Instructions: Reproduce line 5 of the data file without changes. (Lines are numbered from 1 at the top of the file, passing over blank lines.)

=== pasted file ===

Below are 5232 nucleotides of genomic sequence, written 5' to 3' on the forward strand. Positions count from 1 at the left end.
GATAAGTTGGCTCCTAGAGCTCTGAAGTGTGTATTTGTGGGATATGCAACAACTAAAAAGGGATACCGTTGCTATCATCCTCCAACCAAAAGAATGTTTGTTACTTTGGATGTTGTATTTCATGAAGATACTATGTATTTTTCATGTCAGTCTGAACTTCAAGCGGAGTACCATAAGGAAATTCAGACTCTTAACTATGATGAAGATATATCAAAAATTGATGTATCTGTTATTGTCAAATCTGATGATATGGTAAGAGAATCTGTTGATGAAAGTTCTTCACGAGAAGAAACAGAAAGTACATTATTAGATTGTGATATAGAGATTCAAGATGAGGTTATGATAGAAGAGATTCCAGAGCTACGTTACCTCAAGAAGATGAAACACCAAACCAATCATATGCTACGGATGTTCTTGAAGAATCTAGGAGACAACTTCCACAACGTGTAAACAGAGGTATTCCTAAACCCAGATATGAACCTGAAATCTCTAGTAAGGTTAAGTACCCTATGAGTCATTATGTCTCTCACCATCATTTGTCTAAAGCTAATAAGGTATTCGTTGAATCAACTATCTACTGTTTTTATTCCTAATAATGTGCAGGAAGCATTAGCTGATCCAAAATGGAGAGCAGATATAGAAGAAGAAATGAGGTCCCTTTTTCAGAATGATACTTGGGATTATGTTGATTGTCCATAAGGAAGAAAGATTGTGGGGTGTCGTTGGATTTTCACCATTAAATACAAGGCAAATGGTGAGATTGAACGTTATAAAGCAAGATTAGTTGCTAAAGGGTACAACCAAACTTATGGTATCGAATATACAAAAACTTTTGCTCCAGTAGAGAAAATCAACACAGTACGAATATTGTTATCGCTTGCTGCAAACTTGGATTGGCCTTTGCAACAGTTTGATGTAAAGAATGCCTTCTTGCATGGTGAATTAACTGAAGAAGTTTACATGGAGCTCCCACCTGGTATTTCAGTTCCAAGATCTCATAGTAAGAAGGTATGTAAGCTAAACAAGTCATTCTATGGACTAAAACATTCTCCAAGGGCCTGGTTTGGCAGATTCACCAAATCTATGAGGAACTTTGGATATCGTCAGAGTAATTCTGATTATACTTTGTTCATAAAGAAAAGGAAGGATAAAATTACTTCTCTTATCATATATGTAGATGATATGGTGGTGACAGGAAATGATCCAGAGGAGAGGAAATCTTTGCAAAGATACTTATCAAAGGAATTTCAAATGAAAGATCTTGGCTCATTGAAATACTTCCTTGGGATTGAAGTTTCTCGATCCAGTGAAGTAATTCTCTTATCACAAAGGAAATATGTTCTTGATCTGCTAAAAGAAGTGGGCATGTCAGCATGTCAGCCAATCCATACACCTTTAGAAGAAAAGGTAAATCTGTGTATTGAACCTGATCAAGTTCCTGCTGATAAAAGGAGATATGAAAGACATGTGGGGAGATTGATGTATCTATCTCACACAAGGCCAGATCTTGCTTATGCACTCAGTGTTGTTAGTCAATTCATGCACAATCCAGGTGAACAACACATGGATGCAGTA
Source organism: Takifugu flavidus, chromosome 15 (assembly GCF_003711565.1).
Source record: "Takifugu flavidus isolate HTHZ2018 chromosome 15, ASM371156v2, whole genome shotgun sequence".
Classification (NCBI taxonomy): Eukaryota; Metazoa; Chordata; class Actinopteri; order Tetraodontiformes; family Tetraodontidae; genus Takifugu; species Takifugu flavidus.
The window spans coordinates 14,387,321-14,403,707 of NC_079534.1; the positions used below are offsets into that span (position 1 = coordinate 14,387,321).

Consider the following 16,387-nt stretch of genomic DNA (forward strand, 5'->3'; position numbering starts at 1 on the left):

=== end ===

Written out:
Classification (NCBI taxonomy): Eukaryota; Metazoa; Chordata; class Actinopteri; order Tetraodontiformes; family Tetraodontidae; genus Takifugu; species Takifugu flavidus.